by Kristin Bezio
So, as the title suggests, this is about the final battle. I was anticipating a horrible, long, drawn-out slog requiring a lot of restarts. I had a few issues with accidentally sending my soldiers to places I didn’t want them to go (because the room has multiple levels, I had some issues with clicking on the top level – or so I thought – and they’d run into the middle of the mess), and rather than deal with that, I just restarted from my previous save.
But I only spent a half hour before killing the three Ethereals and one of the two Mutons (because I killed the Big Bad Ethereal before I killed the second Muton, and then it was over). As is often the case, it was a little anticlimactic. Not the battle, specifically, as that was a bit of a challenge which I was very carefully pussy-footing through (so it isn’t like I just charged in and killed everything… I was sneaky and spy-like and crept around the outside of the room picking the aliens off), but the aftermath.
SPOILERS BELOW Just in case you care, which I’m guessing you don’t, since you’ve been reading a series in which I regularly spoil all the things.
No epic Mass Effect-style cinematics of my team hauling ass back through the ship (I saw three of them leave the room), then Moira stopping and looking back at the purple ball. Then going “Oh, gee, it looks like it’s going to do something upsetting. Maybe I should stay and poke it, since it looks like it’s about to explode rather nastily and it’s right over Brazil.”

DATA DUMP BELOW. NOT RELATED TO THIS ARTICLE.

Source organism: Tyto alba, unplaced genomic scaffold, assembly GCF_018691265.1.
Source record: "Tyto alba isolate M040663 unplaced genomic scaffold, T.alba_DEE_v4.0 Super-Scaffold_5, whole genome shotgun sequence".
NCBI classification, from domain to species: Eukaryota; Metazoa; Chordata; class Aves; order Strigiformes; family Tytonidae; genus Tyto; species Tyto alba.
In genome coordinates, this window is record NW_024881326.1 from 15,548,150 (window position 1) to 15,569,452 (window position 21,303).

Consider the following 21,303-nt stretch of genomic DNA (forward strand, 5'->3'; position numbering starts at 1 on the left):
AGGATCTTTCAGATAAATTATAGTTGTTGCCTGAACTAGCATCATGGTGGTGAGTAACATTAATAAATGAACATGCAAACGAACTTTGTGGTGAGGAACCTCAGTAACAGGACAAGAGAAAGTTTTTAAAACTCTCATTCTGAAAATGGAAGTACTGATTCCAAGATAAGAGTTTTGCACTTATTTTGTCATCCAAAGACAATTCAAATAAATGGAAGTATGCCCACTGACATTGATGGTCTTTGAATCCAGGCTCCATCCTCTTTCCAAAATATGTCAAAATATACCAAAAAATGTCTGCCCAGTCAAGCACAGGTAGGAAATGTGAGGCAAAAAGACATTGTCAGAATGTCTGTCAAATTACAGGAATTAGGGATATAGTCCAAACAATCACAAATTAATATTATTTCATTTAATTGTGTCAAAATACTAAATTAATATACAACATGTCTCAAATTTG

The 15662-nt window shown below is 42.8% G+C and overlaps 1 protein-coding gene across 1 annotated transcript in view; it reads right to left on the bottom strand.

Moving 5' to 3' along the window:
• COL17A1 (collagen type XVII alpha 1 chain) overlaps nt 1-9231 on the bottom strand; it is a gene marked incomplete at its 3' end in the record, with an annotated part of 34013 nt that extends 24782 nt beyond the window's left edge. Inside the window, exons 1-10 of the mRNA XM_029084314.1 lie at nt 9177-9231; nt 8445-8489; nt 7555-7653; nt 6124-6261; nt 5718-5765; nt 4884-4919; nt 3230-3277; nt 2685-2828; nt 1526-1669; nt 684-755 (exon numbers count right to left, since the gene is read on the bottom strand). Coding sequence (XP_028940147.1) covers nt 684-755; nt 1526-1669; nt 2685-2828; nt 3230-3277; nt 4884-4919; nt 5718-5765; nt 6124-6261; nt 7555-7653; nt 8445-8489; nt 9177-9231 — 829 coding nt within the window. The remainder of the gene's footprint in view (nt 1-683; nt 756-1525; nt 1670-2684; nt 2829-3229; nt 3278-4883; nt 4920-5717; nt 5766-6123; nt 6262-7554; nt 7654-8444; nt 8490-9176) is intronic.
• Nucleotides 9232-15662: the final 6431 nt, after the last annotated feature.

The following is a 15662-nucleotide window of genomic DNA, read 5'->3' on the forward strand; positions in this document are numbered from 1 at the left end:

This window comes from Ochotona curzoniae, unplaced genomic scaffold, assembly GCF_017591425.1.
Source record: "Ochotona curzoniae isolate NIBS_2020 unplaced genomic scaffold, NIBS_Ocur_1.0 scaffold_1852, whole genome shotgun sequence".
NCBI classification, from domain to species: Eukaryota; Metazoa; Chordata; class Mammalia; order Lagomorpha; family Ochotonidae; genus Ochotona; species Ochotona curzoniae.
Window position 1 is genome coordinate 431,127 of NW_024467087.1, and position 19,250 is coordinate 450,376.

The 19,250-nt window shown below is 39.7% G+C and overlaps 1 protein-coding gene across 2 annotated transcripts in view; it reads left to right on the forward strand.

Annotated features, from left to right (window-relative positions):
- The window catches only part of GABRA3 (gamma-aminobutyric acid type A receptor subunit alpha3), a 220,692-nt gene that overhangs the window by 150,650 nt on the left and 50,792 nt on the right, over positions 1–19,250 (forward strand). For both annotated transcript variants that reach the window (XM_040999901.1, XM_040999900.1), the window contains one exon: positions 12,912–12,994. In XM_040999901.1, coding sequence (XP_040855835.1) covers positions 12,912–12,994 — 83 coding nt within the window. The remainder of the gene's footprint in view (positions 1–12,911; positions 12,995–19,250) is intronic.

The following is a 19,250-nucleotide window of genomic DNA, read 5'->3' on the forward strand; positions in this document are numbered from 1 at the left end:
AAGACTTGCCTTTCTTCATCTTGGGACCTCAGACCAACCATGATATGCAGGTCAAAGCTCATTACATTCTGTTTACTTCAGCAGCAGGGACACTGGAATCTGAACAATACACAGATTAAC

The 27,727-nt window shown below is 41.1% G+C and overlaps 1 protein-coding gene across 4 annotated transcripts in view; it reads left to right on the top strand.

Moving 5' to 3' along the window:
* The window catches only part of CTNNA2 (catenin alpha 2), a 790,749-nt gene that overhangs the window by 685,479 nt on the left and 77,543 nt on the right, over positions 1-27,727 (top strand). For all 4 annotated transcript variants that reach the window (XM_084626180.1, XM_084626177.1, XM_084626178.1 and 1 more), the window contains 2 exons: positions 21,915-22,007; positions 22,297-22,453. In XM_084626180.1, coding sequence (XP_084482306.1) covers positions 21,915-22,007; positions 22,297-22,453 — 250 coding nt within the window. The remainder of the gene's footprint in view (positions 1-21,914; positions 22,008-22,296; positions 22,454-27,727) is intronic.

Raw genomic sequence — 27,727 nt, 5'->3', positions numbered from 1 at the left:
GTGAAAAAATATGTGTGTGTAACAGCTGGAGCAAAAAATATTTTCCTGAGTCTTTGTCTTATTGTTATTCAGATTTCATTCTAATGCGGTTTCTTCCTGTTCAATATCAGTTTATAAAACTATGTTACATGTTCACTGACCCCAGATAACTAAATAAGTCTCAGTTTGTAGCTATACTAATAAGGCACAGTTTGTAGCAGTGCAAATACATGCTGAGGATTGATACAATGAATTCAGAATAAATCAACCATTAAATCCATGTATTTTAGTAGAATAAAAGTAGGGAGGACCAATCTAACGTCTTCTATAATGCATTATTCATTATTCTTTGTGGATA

And then physics breaks.
The ship develops some sort of ultra-gravitational pull, sucking water up from the Atlantic and pulling cars and parts of skyscrapers from… I have no idea where. Apparently even the XCOM base back in Germany is feeling the seismic repercussions of what I’ve just done, although the ship is still just hauling glass and cars across some undetermined metropolis.
And then the German Scientist announces that the ship is turning into a black hole, and “at this distance” the Earth is about to be destroyed.
Moira, being the champ that she is, decides that she’s screwed either way, and uses her newfound mind powers (I’m a little sad I only tested her new psionic vortex power once) to steer the ship, which occasions the fabulous interchange:
XO: “Which direction is it going?!”
mook gives a blank stare
XO: “Which direction?!”
And then, somewhere in or just beyond the Earth’s upper atmosphere, it explodes.
To paraphrase Morbo: “Black holes do not work that way!”
If a black hole had exploded in the upper atmosphere, the Earth, the solar system, and a huge portion of the outside ring of the Milky Way would have been obliterated by the event horizon and ejected in a lovely plume of epic destruction. But okay. I’ll accept that Moira-the-Magical somehow kept that from happening.
And then the same ship-returning animation played and my stats popped up. I click through those, and the credits appear. If you sit through the credits, you are kicked abruptly back to the menu screen. The end. No final scene of celebratory victory, no seeing your five (or however many) surviving squad members coming back to base. No partying in the cities around the world a la the end of the digitally remastered Return of the Jedi. Just blip and you’re staring at the open car, the archaic cell phone on the ground, and the little alien scrabbling down the road.